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Published May 3, 2007 | Published
Book Section - Chapter Open

A low-cost test-bed for real-time landmark tracking


A low-cost vehicle test-bed system was developed to iteratively test, refine and demonstrate navigation algorithms before attempting to transfer the algorithms to more advanced rover prototypes. The platform used here was a modified radio controlled (RC) car. A microcontroller board and onboard laptop computer allow for either autonomous or remote operation via a computer workstation. The sensors onboard the vehicle represent the types currently used on NASA-JPL rover prototypes. For dead-reckoning navigation, optical wheel encoders, a single axis gyroscope, and 2-axis accelerometer were used. An ultrasound ranger is available to calculate distance as a substitute for the stereo vision systems presently used on rovers. The prototype also carries a small laptop computer with a USB camera and wireless transmitter to send real time video to an off-board computer. A real-time user interface was implemented that combines an automatic image feature selector, tracking parameter controls, streaming video viewer, and user generated or autonomous driving commands. Using the test-bed, real-time landmark tracking was demonstrated by autonomously driving the vehicle through the JPL Mars yard. The algorithms tracked rocks as waypoints. This generated coordinates calculating relative motion and visually servoing to science targets. A limitation for the current system is serial computing−each additional landmark is tracked in order−but since each landmark is tracked independently, if transferred to appropriate parallel hardware, adding targets would not significantly diminish system speed.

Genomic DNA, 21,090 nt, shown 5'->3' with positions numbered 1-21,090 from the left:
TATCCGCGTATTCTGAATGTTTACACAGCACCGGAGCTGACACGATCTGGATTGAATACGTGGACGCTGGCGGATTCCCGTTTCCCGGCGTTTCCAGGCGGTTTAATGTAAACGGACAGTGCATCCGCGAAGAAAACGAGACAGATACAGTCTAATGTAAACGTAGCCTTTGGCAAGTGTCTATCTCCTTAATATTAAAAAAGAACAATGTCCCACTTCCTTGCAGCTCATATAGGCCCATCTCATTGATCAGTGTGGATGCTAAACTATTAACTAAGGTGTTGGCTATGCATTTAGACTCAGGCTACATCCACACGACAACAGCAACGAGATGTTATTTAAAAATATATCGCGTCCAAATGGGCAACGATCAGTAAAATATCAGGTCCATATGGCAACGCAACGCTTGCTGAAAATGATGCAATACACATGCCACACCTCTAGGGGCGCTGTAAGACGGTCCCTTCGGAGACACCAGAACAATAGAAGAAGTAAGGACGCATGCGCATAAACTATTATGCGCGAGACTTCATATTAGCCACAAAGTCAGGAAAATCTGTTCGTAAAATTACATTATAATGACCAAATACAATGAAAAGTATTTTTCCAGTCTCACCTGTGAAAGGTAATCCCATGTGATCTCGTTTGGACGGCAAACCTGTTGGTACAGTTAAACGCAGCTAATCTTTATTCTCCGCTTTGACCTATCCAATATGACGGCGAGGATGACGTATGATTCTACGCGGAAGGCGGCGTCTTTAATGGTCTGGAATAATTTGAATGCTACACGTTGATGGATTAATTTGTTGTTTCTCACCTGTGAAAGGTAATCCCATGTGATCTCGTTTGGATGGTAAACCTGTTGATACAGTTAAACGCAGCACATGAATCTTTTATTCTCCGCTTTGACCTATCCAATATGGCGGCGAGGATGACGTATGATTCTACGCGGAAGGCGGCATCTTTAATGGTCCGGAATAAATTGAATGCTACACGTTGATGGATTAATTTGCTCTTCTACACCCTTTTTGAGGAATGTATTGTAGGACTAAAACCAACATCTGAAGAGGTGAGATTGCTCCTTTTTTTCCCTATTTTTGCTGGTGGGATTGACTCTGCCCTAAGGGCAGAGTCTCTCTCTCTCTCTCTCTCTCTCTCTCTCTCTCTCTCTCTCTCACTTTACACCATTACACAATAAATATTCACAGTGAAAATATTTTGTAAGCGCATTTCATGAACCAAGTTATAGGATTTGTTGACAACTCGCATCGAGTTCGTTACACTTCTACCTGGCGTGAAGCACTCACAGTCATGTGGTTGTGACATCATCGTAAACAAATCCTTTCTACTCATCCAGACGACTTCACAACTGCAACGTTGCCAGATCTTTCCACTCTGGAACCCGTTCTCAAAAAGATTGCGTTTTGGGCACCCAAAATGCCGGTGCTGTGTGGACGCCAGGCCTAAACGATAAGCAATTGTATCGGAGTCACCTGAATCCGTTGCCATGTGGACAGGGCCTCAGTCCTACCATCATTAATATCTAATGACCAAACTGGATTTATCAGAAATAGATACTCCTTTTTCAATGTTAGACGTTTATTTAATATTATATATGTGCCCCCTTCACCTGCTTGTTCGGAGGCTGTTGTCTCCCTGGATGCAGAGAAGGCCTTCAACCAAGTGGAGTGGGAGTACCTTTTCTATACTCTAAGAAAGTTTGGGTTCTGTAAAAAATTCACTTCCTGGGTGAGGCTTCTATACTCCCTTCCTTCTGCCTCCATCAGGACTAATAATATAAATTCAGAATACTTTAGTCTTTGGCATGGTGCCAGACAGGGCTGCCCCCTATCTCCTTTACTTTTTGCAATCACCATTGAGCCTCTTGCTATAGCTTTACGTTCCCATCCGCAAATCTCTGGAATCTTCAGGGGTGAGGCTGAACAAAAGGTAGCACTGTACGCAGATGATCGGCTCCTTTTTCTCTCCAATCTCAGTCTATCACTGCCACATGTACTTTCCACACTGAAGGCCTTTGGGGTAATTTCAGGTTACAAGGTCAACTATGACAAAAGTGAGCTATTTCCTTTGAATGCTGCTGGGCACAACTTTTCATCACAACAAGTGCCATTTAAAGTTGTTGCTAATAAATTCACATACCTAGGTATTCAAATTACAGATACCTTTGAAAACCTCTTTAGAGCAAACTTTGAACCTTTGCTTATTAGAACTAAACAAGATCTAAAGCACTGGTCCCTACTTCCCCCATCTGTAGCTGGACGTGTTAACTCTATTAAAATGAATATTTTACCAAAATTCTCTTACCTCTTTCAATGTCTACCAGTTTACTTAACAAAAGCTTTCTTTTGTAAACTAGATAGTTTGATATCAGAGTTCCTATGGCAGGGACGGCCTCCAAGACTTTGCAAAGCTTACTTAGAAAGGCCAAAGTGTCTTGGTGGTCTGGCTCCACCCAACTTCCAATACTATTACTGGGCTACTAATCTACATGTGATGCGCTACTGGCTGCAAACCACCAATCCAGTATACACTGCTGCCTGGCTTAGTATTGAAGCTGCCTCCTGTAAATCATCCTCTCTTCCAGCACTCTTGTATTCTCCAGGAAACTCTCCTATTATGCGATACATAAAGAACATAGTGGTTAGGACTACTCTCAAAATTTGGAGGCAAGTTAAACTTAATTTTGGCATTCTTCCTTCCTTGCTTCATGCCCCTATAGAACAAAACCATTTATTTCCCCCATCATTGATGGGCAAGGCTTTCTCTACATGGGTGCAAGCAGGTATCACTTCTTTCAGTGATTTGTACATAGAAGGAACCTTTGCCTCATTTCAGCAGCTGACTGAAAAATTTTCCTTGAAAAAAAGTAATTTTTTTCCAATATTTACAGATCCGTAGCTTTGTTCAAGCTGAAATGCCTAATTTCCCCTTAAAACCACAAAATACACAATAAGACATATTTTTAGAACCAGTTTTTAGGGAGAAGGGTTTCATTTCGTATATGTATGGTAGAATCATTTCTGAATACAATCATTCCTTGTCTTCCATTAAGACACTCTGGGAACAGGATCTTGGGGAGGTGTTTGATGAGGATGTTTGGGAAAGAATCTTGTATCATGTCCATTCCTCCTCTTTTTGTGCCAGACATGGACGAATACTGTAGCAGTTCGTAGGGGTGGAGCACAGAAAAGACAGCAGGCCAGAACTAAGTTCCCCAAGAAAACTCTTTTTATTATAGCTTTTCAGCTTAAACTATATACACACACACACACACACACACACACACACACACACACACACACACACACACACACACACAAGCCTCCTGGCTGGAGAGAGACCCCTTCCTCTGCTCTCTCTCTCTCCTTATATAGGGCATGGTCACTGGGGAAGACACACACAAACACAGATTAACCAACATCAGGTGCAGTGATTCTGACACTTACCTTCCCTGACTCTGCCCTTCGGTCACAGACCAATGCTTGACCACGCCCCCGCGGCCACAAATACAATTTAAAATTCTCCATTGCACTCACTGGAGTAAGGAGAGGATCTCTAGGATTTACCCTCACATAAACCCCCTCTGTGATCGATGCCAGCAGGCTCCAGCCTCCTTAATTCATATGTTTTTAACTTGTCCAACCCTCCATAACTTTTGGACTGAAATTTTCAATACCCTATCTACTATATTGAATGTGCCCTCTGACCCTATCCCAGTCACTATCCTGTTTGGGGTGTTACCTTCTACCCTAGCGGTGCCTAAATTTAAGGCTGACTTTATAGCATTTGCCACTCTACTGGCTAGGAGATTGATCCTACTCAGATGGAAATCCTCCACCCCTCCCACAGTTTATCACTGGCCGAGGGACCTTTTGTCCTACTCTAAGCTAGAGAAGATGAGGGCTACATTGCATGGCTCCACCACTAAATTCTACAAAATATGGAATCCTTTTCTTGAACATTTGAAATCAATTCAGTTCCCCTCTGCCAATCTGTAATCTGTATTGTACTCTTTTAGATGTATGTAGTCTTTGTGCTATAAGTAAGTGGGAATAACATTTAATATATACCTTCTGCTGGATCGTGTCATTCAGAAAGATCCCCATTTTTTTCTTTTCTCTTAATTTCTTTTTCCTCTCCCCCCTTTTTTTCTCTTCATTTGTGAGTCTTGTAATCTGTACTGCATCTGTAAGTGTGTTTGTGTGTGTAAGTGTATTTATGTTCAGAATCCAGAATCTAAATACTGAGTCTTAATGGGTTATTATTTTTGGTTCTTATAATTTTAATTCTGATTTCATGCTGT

Additional Information

© 2007 Society of Photo-Optical Instrumentation Engineers (SPIE). Pavan Kayathi at Oklahoma State University provided support for waypoint tracking analysis (see also [5]). Casey L. Hughlett of Zion Labs, Inc. was instrumental in providing software development support. The SURF program at Caltech and the NASA Space Grant program provided student opportunities for building the low-cost rover hardware and collecting data for the experiments. The following students participated: Salomon Trujillo, Matthew King, and Ambrus Csaszar. The authors would also like to thank Pietro Perona at the California Institute of Technology and Tien-Hsin Chao of the Jet Propulsion Laboratory for their support. A portion of this research was carried out at the Jet Propulsion Laboratory, California Institute of Technology, under a contract with the National Aeronautics and Space Administration and funded through the Director's Research and Development Fund program.

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